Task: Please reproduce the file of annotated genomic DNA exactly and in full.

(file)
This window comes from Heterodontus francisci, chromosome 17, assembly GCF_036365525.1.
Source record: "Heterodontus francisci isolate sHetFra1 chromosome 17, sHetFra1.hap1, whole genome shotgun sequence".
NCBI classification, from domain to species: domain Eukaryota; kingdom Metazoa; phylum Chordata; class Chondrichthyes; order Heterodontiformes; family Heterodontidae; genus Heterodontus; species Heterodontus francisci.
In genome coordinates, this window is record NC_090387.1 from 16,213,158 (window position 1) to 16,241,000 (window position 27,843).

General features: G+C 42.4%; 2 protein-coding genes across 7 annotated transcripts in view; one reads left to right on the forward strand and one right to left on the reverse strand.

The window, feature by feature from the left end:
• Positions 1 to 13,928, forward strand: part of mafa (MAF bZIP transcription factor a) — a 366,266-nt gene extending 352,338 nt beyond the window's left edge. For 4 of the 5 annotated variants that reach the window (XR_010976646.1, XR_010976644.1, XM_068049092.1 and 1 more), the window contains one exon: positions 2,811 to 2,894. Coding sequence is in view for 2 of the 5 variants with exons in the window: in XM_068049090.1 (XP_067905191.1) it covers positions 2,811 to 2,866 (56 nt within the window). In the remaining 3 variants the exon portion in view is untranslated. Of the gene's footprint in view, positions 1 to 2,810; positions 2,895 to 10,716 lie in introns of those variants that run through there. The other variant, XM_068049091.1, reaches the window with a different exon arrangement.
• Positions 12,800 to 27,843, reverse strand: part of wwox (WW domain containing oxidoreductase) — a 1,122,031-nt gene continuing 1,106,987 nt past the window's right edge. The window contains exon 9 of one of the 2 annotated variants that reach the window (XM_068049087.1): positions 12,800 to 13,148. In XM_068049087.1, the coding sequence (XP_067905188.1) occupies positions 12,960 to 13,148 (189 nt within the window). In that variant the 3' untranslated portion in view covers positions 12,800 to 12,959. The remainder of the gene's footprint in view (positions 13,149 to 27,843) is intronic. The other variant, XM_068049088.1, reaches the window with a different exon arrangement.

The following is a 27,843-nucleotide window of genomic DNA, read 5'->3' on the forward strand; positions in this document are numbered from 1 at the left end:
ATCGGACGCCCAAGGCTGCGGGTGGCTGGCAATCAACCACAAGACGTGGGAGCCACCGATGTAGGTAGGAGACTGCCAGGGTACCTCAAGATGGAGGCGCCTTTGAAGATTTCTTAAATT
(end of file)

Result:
This window comes from Heterodontus francisci, chromosome 17, assembly GCF_036365525.1.
Source record: "Heterodontus francisci isolate sHetFra1 chromosome 17, sHetFra1.hap1, whole genome shotgun sequence".
NCBI classification, from domain to species: domain Eukaryota; kingdom Metazoa; phylum Chordata; class Chondrichthyes; order Heterodontiformes; family Heterodontidae; genus Heterodontus; species Heterodontus francisci.
In genome coordinates, this window is record NC_090387.1 from 16,213,158 (window position 1) to 16,241,000 (window position 27,843).

General features: G+C 42.4%; 2 protein-coding genes across 7 annotated transcripts in view; one reads left to right on the forward strand and one right to left on the reverse strand.

The window, feature by feature from the left end:
• Positions 1 to 13,928, forward strand: part of mafa (MAF bZIP transcription factor a) — a 366,266-nt gene extending 352,338 nt beyond the window's left edge. For 4 of the 5 annotated variants that reach the window (XR_010976646.1, XR_010976644.1, XM_068049092.1 and 1 more), the window contains one exon: positions 2,811 to 2,894. Coding sequence is in view for 2 of the 5 variants with exons in the window: in XM_068049090.1 (XP_067905191.1) it covers positions 2,811 to 2,866 (56 nt within the window). In the remaining 3 variants the exon portion in view is untranslated. Of the gene's footprint in view, positions 1 to 2,810; positions 2,895 to 10,716 lie in introns of those variants that run through there. The other variant, XM_068049091.1, reaches the window with a different exon arrangement.
• Positions 12,800 to 27,843, reverse strand: part of wwox (WW domain containing oxidoreductase) — a 1,122,031-nt gene continuing 1,106,987 nt past the window's right edge. The window contains exon 9 of one of the 2 annotated variants that reach the window (XM_068049087.1): positions 12,800 to 13,148. In XM_068049087.1, the coding sequence (XP_067905188.1) occupies positions 12,960 to 13,148 (189 nt within the window). In that variant the 3' untranslated portion in view covers positions 12,800 to 12,959. The remainder of the gene's footprint in view (positions 13,149 to 27,843) is intronic. The other variant, XM_068049088.1, reaches the window with a different exon arrangement.

The following is a 27,843-nucleotide window of genomic DNA, read 5'->3' on the forward strand; positions in this document are numbered from 1 at the left end:
ATCGGACGCCCAAGGCTGCGGGTGGCTGGCAATCAACCACAAGACGTGGGAGCCACCGATGTAGGTAGGAGACTGCCAGGGTACCTCAAGATGGAGGCGCCTTTGAAGATTTCTTAAATT